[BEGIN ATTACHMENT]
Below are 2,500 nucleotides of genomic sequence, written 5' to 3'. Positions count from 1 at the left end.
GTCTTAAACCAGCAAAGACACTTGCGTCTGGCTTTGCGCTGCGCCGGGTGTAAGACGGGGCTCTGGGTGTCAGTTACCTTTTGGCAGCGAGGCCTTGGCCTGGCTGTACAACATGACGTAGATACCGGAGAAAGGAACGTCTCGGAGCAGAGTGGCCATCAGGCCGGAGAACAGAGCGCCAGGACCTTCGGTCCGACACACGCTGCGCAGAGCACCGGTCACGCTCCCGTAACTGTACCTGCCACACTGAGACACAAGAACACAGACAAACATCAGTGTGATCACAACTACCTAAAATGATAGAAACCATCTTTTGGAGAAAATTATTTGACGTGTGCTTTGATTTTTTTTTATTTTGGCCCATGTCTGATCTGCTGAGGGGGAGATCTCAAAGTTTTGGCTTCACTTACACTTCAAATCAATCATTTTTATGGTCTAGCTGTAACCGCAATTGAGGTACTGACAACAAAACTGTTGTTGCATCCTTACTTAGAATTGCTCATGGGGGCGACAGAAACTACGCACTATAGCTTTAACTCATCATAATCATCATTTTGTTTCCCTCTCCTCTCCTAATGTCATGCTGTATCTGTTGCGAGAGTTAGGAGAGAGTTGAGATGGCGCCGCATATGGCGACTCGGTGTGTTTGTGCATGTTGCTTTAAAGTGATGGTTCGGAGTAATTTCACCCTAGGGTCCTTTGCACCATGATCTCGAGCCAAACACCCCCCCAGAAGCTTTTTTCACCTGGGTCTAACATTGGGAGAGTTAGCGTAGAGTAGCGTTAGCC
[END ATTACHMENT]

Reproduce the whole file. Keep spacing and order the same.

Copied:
Below are 2,500 nucleotides of genomic sequence, written 5' to 3'. Positions count from 1 at the left end.
GTCTTAAACCAGCAAAGACACTTGCGTCTGGCTTTGCGCTGCGCCGGGTGTAAGACGGGGCTCTGGGTGTCAGTTACCTTTTGGCAGCGAGGCCTTGGCCTGGCTGTACAACATGACGTAGATACCGGAGAAAGGAACGTCTCGGAGCAGAGTGGCCATCAGGCCGGAGAACAGAGCGCCAGGACCTTCGGTCCGACACACGCTGCGCAGAGCACCGGTCACGCTCCCGTAACTGTACCTGCCACACTGAGACACAAGAACACAGACAAACATCAGTGTGATCACAACTACCTAAAATGATAGAAACCATCTTTTGGAGAAAATTATTTGACGTGTGCTTTGATTTTTTTTTATTTTGGCCCATGTCTGATCTGCTGAGGGGGAGATCTCAAAGTTTTGGCTTCACTTACACTTCAAATCAATCATTTTTATGGTCTAGCTGTAACCGCAATTGAGGTACTGACAACAAAACTGTTGTTGCATCCTTACTTAGAATTGCTCATGGGGGCGACAGAAACTACGCACTATAGCTTTAACTCATCATAATCATCATTTTGTTTCCCTCTCCTCTCCTAATGTCATGCTGTATCTGTTGCGAGAGTTAGGAGAGAGTTGAGATGGCGCCGCATATGGCGACTCGGTGTGTTTGTGCATGTTGCTTTAAAGTGATGGTTCGGAGTAATTTCACCCTAGGGTCCTTTGCACCATGATCTCGAGCCAAACACCCCCCCAGAAGCTTTTTTCACCTGGGTCTAACATTGGGAGAGTTAGCGTAGAGTAGCGTTAGCC